Yesterday, I watched Dan and Samuel Habib’s new film, My Disability Roadmap. In the film, Samuel discusses a concept known as dignity of risk. Dignity of risk is about a person’s right to make their own decisions, take risks, and live the life they want.
Dignity of risk has become important to me as I’ve transitioned to adulthood. In December 2018, I went on my first trip without my parents. I went to a Boston Bruins game with my friends. My parents were nervous about letting me go to the game. I was nervous as well but decided to go to the game anyway. I was 19-years-old, and I felt ready to go somewhere without my parents.
On the first night in Boston, my friends and I exchanged Christmas gifts and watched How the Grinch Stole Christmas. I loved hanging out with my friends and staying up late. The following day we enjoyed breakfast at the hotel before heading to the TD Garden.
Four years later, I can proudly say I am glad that I went on the trip. I had fun watching the Boston Bruins beat the Nashville Predators. After the game, I went to my family’s Christmas celebration. Before heading back to the hotel, I enjoyed dinner at Bertucci’s.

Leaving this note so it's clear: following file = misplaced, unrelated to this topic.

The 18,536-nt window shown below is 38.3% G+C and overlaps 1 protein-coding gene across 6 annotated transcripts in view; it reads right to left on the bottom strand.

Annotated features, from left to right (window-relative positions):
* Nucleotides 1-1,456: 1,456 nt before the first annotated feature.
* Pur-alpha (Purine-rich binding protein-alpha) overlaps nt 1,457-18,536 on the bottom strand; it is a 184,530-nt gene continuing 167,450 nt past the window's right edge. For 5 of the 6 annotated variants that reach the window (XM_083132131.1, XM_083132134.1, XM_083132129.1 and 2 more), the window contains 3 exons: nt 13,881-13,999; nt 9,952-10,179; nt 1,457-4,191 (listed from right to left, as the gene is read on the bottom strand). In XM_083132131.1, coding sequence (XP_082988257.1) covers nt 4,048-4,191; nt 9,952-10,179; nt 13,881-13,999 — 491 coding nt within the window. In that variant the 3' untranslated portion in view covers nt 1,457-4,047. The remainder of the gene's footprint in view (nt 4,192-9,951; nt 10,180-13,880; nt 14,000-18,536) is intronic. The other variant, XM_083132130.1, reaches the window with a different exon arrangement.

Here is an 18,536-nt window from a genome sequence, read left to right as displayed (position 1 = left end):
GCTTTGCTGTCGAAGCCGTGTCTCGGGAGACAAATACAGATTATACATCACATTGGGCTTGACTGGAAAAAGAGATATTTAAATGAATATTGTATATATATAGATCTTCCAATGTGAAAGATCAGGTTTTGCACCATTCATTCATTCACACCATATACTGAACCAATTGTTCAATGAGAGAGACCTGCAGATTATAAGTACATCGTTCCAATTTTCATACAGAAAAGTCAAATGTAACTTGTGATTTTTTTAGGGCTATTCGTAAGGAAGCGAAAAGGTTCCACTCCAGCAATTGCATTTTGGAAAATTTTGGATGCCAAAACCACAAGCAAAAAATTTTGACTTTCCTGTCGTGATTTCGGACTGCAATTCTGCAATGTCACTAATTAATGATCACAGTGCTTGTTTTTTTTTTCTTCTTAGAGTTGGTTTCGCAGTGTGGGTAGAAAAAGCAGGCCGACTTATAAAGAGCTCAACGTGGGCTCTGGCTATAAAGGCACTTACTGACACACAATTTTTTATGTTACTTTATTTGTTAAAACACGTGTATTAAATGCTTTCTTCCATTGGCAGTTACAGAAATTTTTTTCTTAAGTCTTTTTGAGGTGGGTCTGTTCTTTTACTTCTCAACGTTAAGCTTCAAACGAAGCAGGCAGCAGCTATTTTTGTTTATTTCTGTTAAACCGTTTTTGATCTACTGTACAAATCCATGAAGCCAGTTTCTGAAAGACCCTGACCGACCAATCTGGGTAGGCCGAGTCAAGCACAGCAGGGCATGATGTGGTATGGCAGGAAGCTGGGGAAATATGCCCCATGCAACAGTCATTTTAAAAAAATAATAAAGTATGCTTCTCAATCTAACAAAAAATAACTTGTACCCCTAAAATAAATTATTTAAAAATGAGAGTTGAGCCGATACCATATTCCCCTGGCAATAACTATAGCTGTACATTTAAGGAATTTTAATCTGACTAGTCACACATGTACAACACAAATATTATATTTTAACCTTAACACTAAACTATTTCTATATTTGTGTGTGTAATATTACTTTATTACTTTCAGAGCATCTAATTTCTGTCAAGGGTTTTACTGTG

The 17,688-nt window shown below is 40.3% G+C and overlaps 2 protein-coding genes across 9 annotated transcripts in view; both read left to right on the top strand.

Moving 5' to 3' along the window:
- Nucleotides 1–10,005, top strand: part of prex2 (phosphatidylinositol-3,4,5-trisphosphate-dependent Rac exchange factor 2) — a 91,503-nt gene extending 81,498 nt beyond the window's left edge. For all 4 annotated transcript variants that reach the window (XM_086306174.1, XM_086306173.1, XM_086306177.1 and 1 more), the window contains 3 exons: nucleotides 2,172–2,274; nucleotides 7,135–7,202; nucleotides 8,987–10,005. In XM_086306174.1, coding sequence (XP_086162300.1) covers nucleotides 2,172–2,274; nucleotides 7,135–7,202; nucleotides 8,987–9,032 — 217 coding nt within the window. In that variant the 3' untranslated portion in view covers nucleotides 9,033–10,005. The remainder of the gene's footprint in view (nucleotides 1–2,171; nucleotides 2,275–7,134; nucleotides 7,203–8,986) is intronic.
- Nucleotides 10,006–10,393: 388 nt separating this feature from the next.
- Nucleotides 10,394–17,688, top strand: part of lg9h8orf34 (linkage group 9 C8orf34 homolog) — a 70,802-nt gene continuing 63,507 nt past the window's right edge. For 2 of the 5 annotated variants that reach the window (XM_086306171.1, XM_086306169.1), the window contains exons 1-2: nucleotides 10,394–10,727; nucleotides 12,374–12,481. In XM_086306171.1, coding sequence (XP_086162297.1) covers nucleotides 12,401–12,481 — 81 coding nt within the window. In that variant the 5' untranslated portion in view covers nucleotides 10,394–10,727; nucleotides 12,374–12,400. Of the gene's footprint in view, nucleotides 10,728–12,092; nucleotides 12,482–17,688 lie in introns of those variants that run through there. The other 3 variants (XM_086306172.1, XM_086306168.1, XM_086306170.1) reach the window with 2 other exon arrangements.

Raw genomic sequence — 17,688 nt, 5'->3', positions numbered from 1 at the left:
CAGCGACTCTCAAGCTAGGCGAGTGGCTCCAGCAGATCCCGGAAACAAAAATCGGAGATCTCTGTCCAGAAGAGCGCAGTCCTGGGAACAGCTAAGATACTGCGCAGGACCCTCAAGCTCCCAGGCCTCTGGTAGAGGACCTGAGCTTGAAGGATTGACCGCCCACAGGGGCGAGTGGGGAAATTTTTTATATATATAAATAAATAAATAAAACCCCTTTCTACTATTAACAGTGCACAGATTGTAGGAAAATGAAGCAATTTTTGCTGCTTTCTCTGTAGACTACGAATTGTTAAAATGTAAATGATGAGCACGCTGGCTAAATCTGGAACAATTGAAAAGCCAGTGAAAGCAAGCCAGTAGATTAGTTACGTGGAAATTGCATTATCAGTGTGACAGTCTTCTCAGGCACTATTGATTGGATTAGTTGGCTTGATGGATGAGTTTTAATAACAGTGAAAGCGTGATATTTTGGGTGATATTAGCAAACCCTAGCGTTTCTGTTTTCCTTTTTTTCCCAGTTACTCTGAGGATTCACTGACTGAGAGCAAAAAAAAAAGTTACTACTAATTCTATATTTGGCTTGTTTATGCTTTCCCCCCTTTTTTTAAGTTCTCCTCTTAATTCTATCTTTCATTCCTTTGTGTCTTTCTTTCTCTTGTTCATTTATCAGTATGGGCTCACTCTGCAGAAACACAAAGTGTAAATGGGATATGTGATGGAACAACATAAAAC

In the future, I hope to take more trips with my friends. The COVID-19 pandemic has limited our ability to travel. This summer, we hope to go to the National Baseball Hall of Fame and Museum in Cooperstown, NY. I am a lifelong Boston Red Sox fan and enjoyed Cooperstown when I went as a teenager. Going back with my friends will be a lot of fun.
Dignity of risk has played a major role in my independent living journey. I was very nervous and wondered if something would go wrong. I’ve lived in my own apartment since August 2020. I am proud that I can live on my own. I enjoy having my friends and family come to visit and doing my own grocery shopping. The first night I was here, my friend came over to watch a movie. It was great to see him and hang out together. Having dedicated, reliable PCAs allows me to live independently. I always have help if I need it.
Dignity of risk has allowed me to live life to the fullest. I enjoy taking risks and exploring new things. I can’t wait to see where my next adventure takes me. Cerebral Palsy doesn’t stop me from living life, even if I step out of my comfort zone.
Deegan, P. E. (1992). The Independent Living Movement and people with psychiatric disabilities: Taking back control over our own lives. Psychosocial Rehabilitation Journal, 15(3), 3–19. https://doi.org/10.1037/h0095769